Arran Skinner, for one, was impressed. A native of Scotland studying at the New York Academy of Art in Manhattan, he was drawing in one, of the school's classrooms when Prince Charles's beloved, Camilla Parker Bowles, suddenly walked in and started chatting with him. When Skinner, 23, expressed enthusiasm about the London art school that she and the prince are pushing for, Mrs. P.B., as Charles's handlers call her, took his address. "I like that she's not out trying to save dying children," says the starstruck student. "She's doing something she's interested in."

Score one for the prince's spinmeisters. For if, as royal watchers believe, Parker Bowles's five-day sojourn in New York City last month was not the family holiday it was billed as but a well-orchestrated up-with-Camilla offensive, the student's thumbs-up was right on target.

Two years after Princess Diana's death put Charles's relationship with his love of the past 28 years back under wraps, Camilla's image makeover has moved into high gear. Following a carefully choreographed photo op outside London's Ritz hotel last January—the first time the prince and his paramour had been photographed alone together since the early '70s—the pair have attended the theater à deux, entertained at Buckingham Palace (while Her Majesty was away), even cruised the Mediterranean—reportedly at Prince William's suggestion-with their respective offspring: William, 17, and Prince Harry, 15, and Tom, 24, and Laura Parker Bowles, 21.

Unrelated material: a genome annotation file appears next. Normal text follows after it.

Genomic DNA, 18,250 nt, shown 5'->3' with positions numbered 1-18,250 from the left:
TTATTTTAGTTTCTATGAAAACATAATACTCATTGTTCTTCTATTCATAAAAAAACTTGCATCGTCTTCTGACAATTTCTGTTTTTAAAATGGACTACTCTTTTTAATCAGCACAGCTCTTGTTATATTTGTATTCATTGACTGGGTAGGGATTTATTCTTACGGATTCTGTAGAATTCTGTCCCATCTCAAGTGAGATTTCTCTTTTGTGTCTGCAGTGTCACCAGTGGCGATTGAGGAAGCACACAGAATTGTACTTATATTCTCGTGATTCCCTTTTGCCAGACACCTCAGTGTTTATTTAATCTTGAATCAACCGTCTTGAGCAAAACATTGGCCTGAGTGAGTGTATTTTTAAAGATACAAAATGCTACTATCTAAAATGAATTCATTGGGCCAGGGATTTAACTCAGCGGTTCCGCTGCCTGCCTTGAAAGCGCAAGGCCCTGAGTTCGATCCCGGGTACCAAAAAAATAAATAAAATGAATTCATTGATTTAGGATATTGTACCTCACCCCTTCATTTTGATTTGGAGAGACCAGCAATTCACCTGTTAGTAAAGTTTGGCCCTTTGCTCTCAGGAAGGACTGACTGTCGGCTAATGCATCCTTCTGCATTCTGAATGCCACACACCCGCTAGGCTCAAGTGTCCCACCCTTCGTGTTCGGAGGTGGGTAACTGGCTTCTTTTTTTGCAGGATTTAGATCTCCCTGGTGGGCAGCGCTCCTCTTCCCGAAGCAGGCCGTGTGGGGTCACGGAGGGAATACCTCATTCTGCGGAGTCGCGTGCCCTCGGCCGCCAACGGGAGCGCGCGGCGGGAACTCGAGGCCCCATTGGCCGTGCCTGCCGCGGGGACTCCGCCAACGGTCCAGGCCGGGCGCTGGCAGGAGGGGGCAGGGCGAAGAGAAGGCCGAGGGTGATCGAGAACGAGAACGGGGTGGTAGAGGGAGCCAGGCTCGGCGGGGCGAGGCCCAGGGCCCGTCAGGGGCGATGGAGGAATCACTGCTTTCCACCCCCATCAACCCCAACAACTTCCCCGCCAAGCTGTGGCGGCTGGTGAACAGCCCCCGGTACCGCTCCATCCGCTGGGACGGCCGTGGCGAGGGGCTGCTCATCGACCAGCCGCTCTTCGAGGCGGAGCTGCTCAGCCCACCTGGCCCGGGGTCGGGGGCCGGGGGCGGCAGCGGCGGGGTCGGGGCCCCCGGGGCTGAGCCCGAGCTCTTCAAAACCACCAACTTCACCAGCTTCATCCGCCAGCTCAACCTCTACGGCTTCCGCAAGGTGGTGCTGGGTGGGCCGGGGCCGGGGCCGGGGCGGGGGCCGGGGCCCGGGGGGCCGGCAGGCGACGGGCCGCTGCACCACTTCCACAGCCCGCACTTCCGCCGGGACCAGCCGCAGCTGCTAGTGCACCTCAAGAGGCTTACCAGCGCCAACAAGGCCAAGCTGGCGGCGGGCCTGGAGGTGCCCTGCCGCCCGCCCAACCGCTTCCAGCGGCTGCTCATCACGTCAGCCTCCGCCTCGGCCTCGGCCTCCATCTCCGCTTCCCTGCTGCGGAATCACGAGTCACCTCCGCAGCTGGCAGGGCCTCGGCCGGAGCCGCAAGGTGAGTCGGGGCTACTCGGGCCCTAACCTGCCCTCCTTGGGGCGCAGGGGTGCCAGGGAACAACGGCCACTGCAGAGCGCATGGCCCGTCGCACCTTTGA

Camilla's meet-the-New York-glitterati trip, for which Charles's aide Mark Bolland served as planner and escort, was the latest step—"unquestionably the next stage in the high-precision 'coming out' of Mrs. Parker Bowles as the Prince of Wales's companion," declared royals columnist Richard Kay in Britain's Daily Mail. Explains Peter Archer, royals correspondent for the British Press Association: "America is once removed, so it's a testing ground for public opinion."

A testing ground that Charles, knowing the adoration of its occupants for Diana, hasn't dared set foot in since her August '97 death. But Camilla displayed no such trepidation. Arriving Sept. 19 via Concorde—the $10,000 fare courtesy of Charles—she then flew by private jet to the East Hampton home of financier Scott Bessent, 37, a friend of the prince's. There she displayed the gung ho spirit Charles so admires, venturing into the sea for a bit of bodysurfing. "She was very brave. It was post-Hurricane Floyd, and the current was still strong," reports Bessent. His neighbors paid her no mind. "We didn't know she was here, and it wouldn't have mattered if we had," says author Steven Gaines, a longtime resident. "The Hamptons are full of mistresses."

This one headed for Manhattan on Sept. 21, checking into a $750-per-night suite at Diana's favorite Manhattan hotel, the opulent Carlyle. Looking particularly smart in a succession of well-cut pastel suits and snappy spectator pumps, Camilla toured art galleries with philanthropist Eileen Guggenheim, took in Cabaret on Broadway and trolled the shops. "She looked very nice, more considered and groomed" than in the past, says Kate Reardon, fashion columnist for Britain's The Times. "At home in Wiltshire she still wears her jeans and wellies. But she was aware people would be watching."

They liked what they saw. At a cocktail party for British interior designer Robert Kime, Camilla chatted easily with such guests as decorator Mario Buatta, who declares the woman Diana dubbed the Rottweiler "much prettier in person." Tycoon-about-town Mort Zuckerman, who joined Barbara Walters, Michael Douglas, Catherine Zeta-Jones and Oscar de la Renta at a luncheon for Parker Bowles held by society doyenne Brooke Astor, recalled having met Camilla's "predecessor, and I found Camilla much easier to talk to." And De la Renta, denying reports that he has been tapped to spiff up her wardrobe, found her "charming and intelligent," he says. "I don't understand why people always want to make her over. I think she looks great."